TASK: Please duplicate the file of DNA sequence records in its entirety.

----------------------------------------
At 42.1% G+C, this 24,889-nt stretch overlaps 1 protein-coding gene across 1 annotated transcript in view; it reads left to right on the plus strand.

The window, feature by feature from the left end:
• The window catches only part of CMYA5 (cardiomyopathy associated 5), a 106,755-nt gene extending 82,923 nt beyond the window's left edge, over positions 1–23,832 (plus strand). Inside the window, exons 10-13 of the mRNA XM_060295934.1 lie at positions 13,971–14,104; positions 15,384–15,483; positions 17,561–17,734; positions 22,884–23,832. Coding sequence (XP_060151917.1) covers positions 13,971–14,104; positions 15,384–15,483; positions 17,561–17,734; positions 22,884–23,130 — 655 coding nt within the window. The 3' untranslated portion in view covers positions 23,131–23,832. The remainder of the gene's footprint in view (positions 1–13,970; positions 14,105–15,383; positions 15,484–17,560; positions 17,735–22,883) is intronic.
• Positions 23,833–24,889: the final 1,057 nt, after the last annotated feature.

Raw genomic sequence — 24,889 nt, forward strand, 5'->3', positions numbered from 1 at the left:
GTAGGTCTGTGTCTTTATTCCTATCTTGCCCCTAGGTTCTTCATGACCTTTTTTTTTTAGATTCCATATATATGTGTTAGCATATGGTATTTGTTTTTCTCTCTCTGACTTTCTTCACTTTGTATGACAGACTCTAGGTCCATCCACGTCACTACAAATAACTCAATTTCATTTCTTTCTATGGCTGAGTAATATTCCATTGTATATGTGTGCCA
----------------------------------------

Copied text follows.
At 42.1% G+C, this 24,889-nt stretch overlaps 1 protein-coding gene across 1 annotated transcript in view; it reads left to right on the plus strand.

The window, feature by feature from the left end:
• The window catches only part of CMYA5 (cardiomyopathy associated 5), a 106,755-nt gene extending 82,923 nt beyond the window's left edge, over positions 1–23,832 (plus strand). Inside the window, exons 10-13 of the mRNA XM_060295934.1 lie at positions 13,971–14,104; positions 15,384–15,483; positions 17,561–17,734; positions 22,884–23,832. Coding sequence (XP_060151917.1) covers positions 13,971–14,104; positions 15,384–15,483; positions 17,561–17,734; positions 22,884–23,130 — 655 coding nt within the window. The 3' untranslated portion in view covers positions 23,131–23,832. The remainder of the gene's footprint in view (positions 1–13,970; positions 14,105–15,383; positions 15,484–17,560; positions 17,735–22,883) is intronic.
• Positions 23,833–24,889: the final 1,057 nt, after the last annotated feature.

Raw genomic sequence — 24,889 nt, forward strand, 5'->3', positions numbered from 1 at the left:
GTAGGTCTGTGTCTTTATTCCTATCTTGCCCCTAGGTTCTTCATGACCTTTTTTTTTTAGATTCCATATATATGTGTTAGCATATGGTATTTGTTTTTCTCTCTCTGACTTTCTTCACTTTGTATGACAGACTCTAGGTCCATCCACGTCACTACAAATAACTCAATTTCATTTCTTTCTATGGCTGAGTAATATTCCATTGTATATGTGTGCCA